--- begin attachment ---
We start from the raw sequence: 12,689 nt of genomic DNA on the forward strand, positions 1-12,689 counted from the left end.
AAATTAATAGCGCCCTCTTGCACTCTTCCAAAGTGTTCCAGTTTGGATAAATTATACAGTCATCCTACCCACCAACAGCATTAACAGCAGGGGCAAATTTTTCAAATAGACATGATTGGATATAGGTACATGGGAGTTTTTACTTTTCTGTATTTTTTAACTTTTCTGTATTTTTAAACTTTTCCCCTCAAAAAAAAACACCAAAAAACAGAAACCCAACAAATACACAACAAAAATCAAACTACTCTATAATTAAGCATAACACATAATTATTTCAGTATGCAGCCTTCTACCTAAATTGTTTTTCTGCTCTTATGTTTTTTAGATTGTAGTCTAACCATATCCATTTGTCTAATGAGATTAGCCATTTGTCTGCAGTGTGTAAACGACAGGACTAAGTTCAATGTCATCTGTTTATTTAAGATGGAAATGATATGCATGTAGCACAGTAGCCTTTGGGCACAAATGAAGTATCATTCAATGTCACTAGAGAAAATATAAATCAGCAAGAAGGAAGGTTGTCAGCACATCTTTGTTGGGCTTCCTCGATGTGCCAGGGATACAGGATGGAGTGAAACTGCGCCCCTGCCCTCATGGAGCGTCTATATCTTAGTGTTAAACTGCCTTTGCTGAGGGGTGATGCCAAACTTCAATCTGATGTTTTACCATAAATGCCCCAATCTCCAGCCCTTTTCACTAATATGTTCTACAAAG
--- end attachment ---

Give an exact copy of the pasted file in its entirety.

We start from the raw sequence: 12,689 nt of genomic DNA on the forward strand, positions 1-12,689 counted from the left end.
AAATTAATAGCGCCCTCTTGCACTCTTCCAAAGTGTTCCAGTTTGGATAAATTATACAGTCATCCTACCCACCAACAGCATTAACAGCAGGGGCAAATTTTTCAAATAGACATGATTGGATATAGGTACATGGGAGTTTTTACTTTTCTGTATTTTTTAACTTTTCTGTATTTTTAAACTTTTCCCCTCAAAAAAAAACACCAAAAAACAGAAACCCAACAAATACACAACAAAAATCAAACTACTCTATAATTAAGCATAACACATAATTATTTCAGTATGCAGCCTTCTACCTAAATTGTTTTTCTGCTCTTATGTTTTTTAGATTGTAGTCTAACCATATCCATTTGTCTAATGAGATTAGCCATTTGTCTGCAGTGTGTAAACGACAGGACTAAGTTCAATGTCATCTGTTTATTTAAGATGGAAATGATATGCATGTAGCACAGTAGCCTTTGGGCACAAATGAAGTATCATTCAATGTCACTAGAGAAAATATAAATCAGCAAGAAGGAAGGTTGTCAGCACATCTTTGTTGGGCTTCCTCGATGTGCCAGGGATACAGGATGGAGTGAAACTGCGCCCCTGCCCTCATGGAGCGTCTATATCTTAGTGTTAAACTGCCTTTGCTGAGGGGTGATGCCAAACTTCAATCTGATGTTTTACCATAAATGCCCCAATCTCCAGCCCTTTTCACTAATATGTTCTACAAAG